|Carriage Dress August1828|
I frequently post prints as well as excerpts from ladies’ magazines of the early 19th century. A particular favorite, in terms of the print quality and variety of articles, is Ackermann’s Repository, a shortcut name for The Repository of Arts, Literature, Commerce, Manufactures, Fashions and Politics. Indeed, it covered all these topics, and offers intriguing glimpses into the minds of the people we authors try to bring to life in our stories.
Most delicious, however, for fashion-minded Nerdy History Persons, are the fashion plates. Several Ackermann’s fashion plates have inspired scenes in my books. This started back in the Dark Ages before Google Books, when my limited sources included a Dover publication, Ackermann's Costume Plates: Women's Fashions in England, 1818-1828.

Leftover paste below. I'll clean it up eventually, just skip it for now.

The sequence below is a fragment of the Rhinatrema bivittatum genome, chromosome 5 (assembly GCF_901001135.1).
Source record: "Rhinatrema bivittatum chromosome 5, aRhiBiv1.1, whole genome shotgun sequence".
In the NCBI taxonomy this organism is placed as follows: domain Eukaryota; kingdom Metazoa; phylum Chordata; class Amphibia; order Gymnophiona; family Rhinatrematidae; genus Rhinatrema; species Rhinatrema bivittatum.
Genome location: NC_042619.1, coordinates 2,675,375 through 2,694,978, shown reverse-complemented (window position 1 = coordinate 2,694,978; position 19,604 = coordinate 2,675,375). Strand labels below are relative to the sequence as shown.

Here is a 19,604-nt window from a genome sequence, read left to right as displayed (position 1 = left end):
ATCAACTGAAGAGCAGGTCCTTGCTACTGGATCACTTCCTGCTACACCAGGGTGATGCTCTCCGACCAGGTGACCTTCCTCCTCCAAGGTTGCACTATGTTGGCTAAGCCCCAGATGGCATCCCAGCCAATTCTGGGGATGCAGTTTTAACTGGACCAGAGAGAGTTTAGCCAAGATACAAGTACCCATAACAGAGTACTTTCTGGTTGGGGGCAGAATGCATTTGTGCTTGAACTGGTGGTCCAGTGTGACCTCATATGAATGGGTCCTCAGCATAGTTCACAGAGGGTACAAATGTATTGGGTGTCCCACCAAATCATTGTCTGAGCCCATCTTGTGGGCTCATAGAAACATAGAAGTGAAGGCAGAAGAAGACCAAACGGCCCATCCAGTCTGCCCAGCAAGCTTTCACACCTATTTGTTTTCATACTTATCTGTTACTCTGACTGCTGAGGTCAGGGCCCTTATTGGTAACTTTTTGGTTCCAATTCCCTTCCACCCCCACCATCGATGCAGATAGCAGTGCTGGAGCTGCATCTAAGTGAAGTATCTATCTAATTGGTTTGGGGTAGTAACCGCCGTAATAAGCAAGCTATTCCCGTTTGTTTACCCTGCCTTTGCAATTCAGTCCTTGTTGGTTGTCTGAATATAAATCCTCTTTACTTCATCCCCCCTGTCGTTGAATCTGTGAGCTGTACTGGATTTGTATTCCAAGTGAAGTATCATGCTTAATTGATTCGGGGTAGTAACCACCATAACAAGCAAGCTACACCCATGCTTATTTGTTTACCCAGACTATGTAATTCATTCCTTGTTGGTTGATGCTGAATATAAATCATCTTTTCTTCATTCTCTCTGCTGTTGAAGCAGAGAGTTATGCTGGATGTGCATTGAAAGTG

The plates in the book are copyrighted, and proved the devil to find online. Recently, however, I happened upon a great collection of Ackermann's Repository at the Internet Archive, courtesy the Philadelphia Museum of Art. You can read the very first number here.
|Promenade Dress May 1828|
The two plates I’ve posted today inspired some of Jessica Trent’s dresses, which Lord Dain found so amusing, in Lord of Scoundrels.
Clicking on the captions under the illustrations will take you to the Internet Archive page. The descriptions are on nearby pages.
*My thanks to the Jane Austen Centre website for guiding me to the Ackermann story.